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Conservation groups urge world leaders to protect 30 per cent of the planet

Climate negotiators met in Nagoya, Japan to formulate a plan toward a bold new global agreement by 2020.

Thirteen conservation organisations have banded together to ask policymakers to protect the world’s last wilderness areas by setting aside nearly one-third of the Earth for conservation.

“The planet is losing wildlife and wild places at an unprecedented rate,” Greg Zimmerman, communications director for the Wyss Campaign for Nature, said in a statement.

In a statement released Jan. 31, the Wyss Campaign and 12 other conservation groups, including WWF, BirdLife International and the Wildlife Conservation Society, said humanity’s future was tied to that of Earth’s wild places and urged world leaders to enact and fund policies that support wilderness conservation.

Recent research has demonstrated that less than one-quarter of the world’s terrestrial wilderness remains, and only 13 per cent of the world’s oceans remain wild. Scientists warn that protecting the last intact ecosystems on Earth is vital to preserving the buffer from climate change, the regulation of our water supply, and the critical biodiversity habitat that they provide.

Negotiators met Jan. 28-31 in Nagoya, Japan, to formulate a plan for protecting 30 per cent of the Earth’s surface and oceans by 2030, which will be finalised at the 2020 meeting of the Convention on Biological Diversity (CBD), an international agreement for nature conservation, in Beijing.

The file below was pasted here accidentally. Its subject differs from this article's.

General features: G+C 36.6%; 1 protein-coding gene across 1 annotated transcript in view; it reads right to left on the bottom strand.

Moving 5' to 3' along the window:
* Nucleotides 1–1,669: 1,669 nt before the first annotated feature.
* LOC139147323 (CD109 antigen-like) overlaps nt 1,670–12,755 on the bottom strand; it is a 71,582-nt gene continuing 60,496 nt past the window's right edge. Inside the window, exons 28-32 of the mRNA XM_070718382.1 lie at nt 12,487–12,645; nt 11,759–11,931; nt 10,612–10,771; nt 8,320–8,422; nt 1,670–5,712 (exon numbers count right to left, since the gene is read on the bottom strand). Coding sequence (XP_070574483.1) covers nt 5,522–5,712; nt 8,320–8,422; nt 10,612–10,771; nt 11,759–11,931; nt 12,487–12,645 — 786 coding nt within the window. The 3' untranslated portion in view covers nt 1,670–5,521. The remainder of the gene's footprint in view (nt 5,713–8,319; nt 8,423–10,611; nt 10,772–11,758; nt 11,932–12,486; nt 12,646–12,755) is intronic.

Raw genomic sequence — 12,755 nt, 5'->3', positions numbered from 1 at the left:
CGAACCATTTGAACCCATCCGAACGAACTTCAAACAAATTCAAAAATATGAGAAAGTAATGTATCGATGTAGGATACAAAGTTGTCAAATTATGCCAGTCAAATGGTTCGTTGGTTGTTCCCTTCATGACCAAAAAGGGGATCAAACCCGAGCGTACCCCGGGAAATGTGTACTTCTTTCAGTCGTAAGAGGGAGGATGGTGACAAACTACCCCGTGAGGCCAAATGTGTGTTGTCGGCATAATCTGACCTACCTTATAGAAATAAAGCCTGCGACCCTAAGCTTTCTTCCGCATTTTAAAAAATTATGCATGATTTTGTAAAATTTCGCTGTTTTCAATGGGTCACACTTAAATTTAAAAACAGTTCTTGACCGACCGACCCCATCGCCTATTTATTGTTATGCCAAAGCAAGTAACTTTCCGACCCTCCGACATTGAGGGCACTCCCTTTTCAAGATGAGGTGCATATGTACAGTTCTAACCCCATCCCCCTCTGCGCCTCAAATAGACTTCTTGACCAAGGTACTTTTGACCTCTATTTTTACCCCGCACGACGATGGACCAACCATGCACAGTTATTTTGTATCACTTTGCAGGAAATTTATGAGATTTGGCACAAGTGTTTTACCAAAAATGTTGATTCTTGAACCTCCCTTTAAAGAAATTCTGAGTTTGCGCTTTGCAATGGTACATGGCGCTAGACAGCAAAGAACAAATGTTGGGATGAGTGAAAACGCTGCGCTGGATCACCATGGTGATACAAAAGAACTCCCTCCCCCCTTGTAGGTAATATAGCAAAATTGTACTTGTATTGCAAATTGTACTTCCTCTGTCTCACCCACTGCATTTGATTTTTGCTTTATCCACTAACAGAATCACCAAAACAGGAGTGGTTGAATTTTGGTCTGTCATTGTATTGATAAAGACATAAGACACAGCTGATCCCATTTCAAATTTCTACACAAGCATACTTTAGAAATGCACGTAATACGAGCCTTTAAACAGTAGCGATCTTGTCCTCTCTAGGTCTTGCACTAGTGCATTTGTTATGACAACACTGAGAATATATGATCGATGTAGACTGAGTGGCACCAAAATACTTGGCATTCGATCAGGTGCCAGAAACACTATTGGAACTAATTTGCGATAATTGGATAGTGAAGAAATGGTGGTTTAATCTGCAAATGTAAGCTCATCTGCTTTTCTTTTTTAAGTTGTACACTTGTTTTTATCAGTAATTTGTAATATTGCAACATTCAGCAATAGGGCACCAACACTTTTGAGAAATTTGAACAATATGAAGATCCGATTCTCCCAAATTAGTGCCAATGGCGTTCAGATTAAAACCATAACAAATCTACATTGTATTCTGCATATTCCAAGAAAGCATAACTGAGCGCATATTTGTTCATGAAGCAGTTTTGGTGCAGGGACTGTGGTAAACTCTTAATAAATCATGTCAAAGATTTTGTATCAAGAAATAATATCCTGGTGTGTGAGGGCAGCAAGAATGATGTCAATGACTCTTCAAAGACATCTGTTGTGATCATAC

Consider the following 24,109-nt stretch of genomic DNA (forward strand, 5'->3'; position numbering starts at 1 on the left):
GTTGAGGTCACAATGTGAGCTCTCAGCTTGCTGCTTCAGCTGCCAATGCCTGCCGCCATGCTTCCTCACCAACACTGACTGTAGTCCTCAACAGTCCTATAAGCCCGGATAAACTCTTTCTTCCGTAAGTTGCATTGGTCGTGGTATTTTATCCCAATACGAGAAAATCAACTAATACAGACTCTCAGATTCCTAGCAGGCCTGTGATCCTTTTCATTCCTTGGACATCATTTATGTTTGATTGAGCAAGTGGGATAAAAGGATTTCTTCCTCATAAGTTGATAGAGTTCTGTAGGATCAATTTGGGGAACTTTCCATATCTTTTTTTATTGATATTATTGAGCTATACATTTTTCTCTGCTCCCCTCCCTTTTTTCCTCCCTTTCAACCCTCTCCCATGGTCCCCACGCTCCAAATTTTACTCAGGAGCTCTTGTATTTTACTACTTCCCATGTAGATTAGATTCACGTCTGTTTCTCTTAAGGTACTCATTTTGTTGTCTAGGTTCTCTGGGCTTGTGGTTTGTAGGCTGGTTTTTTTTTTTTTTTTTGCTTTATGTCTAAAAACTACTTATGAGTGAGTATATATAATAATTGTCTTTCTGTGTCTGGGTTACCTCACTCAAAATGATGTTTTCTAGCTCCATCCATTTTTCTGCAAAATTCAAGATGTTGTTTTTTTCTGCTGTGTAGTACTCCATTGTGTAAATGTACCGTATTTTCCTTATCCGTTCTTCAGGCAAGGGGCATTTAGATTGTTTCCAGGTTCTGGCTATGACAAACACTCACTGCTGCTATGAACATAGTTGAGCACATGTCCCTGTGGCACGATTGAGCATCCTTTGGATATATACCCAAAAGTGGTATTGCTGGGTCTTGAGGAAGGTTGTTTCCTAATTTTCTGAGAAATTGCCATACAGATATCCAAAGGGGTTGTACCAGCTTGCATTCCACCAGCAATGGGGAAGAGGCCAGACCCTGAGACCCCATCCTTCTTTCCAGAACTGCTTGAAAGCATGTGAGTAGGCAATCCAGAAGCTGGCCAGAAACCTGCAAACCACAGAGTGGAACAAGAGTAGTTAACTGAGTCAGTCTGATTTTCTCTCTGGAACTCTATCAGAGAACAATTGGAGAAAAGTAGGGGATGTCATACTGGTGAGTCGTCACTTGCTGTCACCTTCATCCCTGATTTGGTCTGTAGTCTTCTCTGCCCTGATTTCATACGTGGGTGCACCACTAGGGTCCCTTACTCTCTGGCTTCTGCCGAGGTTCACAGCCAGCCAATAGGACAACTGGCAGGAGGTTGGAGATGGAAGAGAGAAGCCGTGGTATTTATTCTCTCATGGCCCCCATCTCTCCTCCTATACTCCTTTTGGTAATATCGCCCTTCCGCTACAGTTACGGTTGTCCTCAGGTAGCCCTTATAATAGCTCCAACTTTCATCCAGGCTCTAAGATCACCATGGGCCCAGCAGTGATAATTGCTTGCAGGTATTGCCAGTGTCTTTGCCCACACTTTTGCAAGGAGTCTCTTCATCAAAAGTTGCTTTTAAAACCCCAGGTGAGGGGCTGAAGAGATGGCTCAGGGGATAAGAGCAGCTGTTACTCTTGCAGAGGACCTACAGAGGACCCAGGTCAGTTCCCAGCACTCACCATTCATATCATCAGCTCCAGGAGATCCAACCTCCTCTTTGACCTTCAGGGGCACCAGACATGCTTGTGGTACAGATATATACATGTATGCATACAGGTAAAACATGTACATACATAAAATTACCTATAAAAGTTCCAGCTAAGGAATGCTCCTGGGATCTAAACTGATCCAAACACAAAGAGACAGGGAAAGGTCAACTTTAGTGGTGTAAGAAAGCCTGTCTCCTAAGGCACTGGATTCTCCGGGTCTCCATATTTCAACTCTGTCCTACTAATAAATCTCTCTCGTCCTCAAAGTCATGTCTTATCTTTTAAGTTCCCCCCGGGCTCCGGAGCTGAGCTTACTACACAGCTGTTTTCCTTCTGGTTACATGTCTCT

The discussions in Japan, Zimmerman said, were “an opportunity for nations to get off to a fast start toward a bold new global agreement in 2020.”

Developing this new, more ambitious plan to protect biodiversity is essential to the health and well-being of every person on every continent.

Greg Zimmerman, communications director, Wyss Campaign for Nature

The Wyss Campaign, named for its founder, Hansjörg Wyss, is investing $1 billion to help local communities and countries reach the 30 per cent goal. Under the CBD, the plan will extend to 2050 with a “new deal for people and nature.” To succeed, the effort must “integrate seamlessly” with both the Paris climate accord and the United Nations Sustainable Development Goals, according to the statement.

It calls for the prominent inclusion of indigenous communities securing wilderness areas, as well as straightforward, measurable targets to guide the project’s work. The goal, the statement’s authors write, is to stop the extinction and decline of species and the loss of ecosystems.

“Developing this new, more ambitious plan to protect biodiversity is essential to the health and well-being of every person on every continent,” Zimmerman said.

“Over the next two years, world leaders have an opportunity to chart a new path for our Earth’s remaining wild places by … dedicating sufficient funding to effectively manage protected areas.”

This story was published with permission from

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